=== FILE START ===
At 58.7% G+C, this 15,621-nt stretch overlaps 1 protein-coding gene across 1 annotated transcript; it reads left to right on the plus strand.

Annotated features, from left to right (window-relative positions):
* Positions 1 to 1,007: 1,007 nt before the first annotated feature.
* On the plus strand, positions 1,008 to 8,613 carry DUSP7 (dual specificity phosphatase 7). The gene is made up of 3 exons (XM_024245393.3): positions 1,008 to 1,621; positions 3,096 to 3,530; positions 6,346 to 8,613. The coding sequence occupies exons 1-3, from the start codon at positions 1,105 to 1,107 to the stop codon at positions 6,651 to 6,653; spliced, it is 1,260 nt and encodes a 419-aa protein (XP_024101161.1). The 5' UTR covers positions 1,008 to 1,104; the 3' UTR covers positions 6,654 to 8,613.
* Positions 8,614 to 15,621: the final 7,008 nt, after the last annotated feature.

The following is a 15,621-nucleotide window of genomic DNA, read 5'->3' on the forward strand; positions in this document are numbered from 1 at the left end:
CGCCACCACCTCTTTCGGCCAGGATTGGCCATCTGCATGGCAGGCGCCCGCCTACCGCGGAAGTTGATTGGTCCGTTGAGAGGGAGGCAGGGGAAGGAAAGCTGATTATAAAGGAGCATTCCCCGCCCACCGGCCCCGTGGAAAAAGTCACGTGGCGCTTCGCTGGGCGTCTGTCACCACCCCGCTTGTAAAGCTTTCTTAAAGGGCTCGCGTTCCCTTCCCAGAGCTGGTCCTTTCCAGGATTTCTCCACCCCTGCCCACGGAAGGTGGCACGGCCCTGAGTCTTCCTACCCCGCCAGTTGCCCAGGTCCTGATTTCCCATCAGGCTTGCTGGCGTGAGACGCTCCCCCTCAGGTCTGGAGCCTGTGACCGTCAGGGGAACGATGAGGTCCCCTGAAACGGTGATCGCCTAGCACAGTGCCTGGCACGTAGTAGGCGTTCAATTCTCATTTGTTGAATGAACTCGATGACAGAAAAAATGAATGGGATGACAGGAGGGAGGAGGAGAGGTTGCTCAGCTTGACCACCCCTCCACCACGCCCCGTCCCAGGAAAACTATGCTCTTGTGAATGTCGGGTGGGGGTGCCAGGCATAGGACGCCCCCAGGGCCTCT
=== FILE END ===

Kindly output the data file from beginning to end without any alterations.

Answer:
At 58.7% G+C, this 15,621-nt stretch overlaps 1 protein-coding gene across 1 annotated transcript; it reads left to right on the plus strand.

Annotated features, from left to right (window-relative positions):
* Positions 1 to 1,007: 1,007 nt before the first annotated feature.
* On the plus strand, positions 1,008 to 8,613 carry DUSP7 (dual specificity phosphatase 7). The gene is made up of 3 exons (XM_024245393.3): positions 1,008 to 1,621; positions 3,096 to 3,530; positions 6,346 to 8,613. The coding sequence occupies exons 1-3, from the start codon at positions 1,105 to 1,107 to the stop codon at positions 6,651 to 6,653; spliced, it is 1,260 nt and encodes a 419-aa protein (XP_024101161.1). The 5' UTR covers positions 1,008 to 1,104; the 3' UTR covers positions 6,654 to 8,613.
* Positions 8,614 to 15,621: the final 7,008 nt, after the last annotated feature.

The following is a 15,621-nucleotide window of genomic DNA, read 5'->3' on the forward strand; positions in this document are numbered from 1 at the left end:
CGCCACCACCTCTTTCGGCCAGGATTGGCCATCTGCATGGCAGGCGCCCGCCTACCGCGGAAGTTGATTGGTCCGTTGAGAGGGAGGCAGGGGAAGGAAAGCTGATTATAAAGGAGCATTCCCCGCCCACCGGCCCCGTGGAAAAAGTCACGTGGCGCTTCGCTGGGCGTCTGTCACCACCCCGCTTGTAAAGCTTTCTTAAAGGGCTCGCGTTCCCTTCCCAGAGCTGGTCCTTTCCAGGATTTCTCCACCCCTGCCCACGGAAGGTGGCACGGCCCTGAGTCTTCCTACCCCGCCAGTTGCCCAGGTCCTGATTTCCCATCAGGCTTGCTGGCGTGAGACGCTCCCCCTCAGGTCTGGAGCCTGTGACCGTCAGGGGAACGATGAGGTCCCCTGAAACGGTGATCGCCTAGCACAGTGCCTGGCACGTAGTAGGCGTTCAATTCTCATTTGTTGAATGAACTCGATGACAGAAAAAATGAATGGGATGACAGGAGGGAGGAGGAGAGGTTGCTCAGCTTGACCACCCCTCCACCACGCCCCGTCCCAGGAAAACTATGCTCTTGTGAATGTCGGGTGGGGGTGCCAGGCATAGGACGCCCCCAGGGCCTCT